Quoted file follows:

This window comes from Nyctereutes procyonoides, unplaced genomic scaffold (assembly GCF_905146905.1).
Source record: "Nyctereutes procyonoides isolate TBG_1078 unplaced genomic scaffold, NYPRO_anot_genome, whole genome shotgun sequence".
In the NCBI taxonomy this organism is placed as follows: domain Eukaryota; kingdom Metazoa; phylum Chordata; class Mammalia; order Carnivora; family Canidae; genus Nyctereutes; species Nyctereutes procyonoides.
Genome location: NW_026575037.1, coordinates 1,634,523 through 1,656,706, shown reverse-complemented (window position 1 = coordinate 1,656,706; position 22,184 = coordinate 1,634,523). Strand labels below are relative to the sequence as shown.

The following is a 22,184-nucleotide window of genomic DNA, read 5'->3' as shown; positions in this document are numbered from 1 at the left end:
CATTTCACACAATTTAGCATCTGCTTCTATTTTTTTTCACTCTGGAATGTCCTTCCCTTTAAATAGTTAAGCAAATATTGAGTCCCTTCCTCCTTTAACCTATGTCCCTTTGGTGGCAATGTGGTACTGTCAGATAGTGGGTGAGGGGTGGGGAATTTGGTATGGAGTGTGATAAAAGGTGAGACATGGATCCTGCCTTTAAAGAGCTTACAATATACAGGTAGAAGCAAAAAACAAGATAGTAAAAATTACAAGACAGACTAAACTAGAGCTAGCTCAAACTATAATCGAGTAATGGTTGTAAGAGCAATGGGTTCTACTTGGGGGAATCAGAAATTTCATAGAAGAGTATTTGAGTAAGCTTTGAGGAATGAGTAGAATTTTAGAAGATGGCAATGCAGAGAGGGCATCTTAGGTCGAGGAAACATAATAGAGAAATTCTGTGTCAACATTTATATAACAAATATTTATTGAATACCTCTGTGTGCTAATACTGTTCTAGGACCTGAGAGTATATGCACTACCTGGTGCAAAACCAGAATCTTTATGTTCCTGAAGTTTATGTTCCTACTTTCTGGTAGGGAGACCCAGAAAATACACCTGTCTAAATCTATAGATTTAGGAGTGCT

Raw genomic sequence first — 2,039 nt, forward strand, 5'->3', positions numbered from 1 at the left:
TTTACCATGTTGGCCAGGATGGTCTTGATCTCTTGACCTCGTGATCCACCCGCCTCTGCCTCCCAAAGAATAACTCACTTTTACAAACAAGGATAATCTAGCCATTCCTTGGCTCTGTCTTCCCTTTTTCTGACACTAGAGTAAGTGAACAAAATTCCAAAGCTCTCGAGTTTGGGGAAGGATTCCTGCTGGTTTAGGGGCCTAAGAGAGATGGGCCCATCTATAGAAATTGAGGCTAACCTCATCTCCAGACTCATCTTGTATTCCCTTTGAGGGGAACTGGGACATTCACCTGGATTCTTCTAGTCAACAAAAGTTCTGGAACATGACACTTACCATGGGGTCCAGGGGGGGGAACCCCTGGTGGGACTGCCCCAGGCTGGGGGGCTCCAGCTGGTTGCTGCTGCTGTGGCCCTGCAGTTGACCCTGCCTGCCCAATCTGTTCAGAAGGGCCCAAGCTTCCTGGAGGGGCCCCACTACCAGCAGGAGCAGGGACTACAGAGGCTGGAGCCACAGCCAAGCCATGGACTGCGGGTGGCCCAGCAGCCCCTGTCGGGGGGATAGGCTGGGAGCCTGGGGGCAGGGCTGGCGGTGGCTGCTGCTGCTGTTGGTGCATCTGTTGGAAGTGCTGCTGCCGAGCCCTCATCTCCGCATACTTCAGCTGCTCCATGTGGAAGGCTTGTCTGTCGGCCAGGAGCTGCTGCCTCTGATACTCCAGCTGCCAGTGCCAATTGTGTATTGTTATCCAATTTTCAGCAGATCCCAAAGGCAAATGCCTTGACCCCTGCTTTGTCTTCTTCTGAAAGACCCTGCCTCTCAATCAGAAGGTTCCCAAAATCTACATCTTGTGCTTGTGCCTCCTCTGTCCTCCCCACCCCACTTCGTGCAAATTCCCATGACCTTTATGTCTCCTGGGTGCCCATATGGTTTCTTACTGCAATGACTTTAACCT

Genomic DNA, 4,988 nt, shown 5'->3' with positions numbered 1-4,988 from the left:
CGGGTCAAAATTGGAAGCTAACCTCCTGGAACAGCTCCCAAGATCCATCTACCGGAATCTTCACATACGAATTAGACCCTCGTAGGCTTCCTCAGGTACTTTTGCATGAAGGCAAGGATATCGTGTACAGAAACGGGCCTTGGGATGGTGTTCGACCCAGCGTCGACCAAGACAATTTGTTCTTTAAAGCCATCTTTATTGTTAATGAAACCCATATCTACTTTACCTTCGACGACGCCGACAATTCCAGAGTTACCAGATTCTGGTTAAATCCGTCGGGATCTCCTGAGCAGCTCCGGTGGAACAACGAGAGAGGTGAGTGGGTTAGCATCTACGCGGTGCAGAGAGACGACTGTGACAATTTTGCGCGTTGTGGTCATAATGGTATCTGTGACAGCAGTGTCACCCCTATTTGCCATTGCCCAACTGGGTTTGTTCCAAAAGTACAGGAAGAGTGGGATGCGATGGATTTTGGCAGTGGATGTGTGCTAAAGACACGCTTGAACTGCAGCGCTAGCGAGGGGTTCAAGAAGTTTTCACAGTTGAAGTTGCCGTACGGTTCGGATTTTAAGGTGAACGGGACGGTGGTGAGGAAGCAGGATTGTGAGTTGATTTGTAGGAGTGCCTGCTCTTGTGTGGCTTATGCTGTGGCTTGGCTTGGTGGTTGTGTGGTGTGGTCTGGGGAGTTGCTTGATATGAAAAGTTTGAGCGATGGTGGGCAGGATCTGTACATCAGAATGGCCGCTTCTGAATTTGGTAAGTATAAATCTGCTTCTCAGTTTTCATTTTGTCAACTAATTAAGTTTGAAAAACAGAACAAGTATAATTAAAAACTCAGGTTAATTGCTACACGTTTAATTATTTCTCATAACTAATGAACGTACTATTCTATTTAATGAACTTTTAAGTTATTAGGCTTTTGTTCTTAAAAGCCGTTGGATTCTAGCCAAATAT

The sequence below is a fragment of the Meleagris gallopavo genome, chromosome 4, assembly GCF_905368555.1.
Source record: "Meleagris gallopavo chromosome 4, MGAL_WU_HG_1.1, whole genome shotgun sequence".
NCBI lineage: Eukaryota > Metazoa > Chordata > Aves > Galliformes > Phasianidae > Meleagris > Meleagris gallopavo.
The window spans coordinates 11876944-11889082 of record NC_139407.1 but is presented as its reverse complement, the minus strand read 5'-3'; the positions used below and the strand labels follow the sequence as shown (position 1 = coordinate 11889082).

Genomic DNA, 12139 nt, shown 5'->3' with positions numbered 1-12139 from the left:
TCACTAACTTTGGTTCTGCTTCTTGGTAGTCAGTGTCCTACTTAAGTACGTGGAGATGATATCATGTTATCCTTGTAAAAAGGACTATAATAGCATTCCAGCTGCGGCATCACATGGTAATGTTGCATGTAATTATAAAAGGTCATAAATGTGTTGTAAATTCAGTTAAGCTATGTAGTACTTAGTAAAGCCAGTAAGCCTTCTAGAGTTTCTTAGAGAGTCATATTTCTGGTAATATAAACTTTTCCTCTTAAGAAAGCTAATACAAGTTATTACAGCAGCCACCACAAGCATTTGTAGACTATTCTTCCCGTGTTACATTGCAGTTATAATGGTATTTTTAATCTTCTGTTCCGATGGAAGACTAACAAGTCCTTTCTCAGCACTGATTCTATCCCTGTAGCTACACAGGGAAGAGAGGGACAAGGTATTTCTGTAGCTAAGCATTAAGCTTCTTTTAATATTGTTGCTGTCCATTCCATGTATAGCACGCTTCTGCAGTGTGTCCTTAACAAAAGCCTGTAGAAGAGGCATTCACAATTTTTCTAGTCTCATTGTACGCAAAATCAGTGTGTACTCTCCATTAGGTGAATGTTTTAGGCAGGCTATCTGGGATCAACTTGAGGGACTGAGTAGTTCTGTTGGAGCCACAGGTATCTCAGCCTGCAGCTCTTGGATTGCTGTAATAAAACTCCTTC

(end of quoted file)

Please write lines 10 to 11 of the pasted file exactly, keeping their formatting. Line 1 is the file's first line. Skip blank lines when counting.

CGGGTCAAAATTGGAAGCTAACCTCCTGGAACAGCTCCCAAGATCCATCTACCGGAATCTTCACATACGAATTAGACCCTCGTAGGCTTCCTCAGGTACTTTTGCATGAAGGCAAGGATATCGTGTACAGAAACGGGCCTTGGGATGGTGTTCGACCCAGCGTCGACCAAGACAATTTGTTCTTTAAAGCCATCTTTATTGTTAATGAAACCCATATCTACTTTACCTTCGACGACGCCGACAATTCCAGAGTTACCAGATTCTGGTTAAATCCGTCGGGATCTCCTGAGCAGCTCCGGTGGAACAACGAGAGAGGTGAGTGGGTTAGCATCTACGCGGTGCAGAGAGACGACTGTGACAATTTTGCGCGTTGTGGTCATAATGGTATCTGTGACAGCAGTGTCACCCCTATTTGCCATTGCCCAACTGGGTTTGTTCCAAAAGTACAGGAAGAGTGGGATGCGATGGATTTTGGCAGTGGATGTGTGCTAAAGACACGCTTGAACTGCAGCGCTAGCGAGGGGTTCAAGAAGTTTTCACAGTTGAAGTTGCCGTACGGTTCGGATTTTAAGGTGAACGGGACGGTGGTGAGGAAGCAGGATTGTGAGTTGATTTGTAGGAGTGCCTGCTCTTGTGTGGCTTATGCTGTGGCTTGGCTTGGTGGTTGTGTGGTGTGGTCTGGGGAGTTGCTTGATATGAAAAGTTTGAGCGATGGTGGGCAGGATCTGTACATCAGAATGGCCGCTTCTGAATTTGGTAAGTATAAATCTGCTTCTCAGTTTTCATTTTGTCAACTAATTAAGTTTGAAAAACAGAACAAGTATAATTAAAAACTCAGGTTAATTGCTACACGTTTAATTATTTCTCATAACTAATGAACGTACTATTCTATTTAATGAACTTTTAAGTTATTAGGCTTTTGTTCTTAAAAGCCGTTGGATTCTAGCCAAATAT

The sequence below is a fragment of the Meleagris gallopavo genome, chromosome 4, assembly GCF_905368555.1.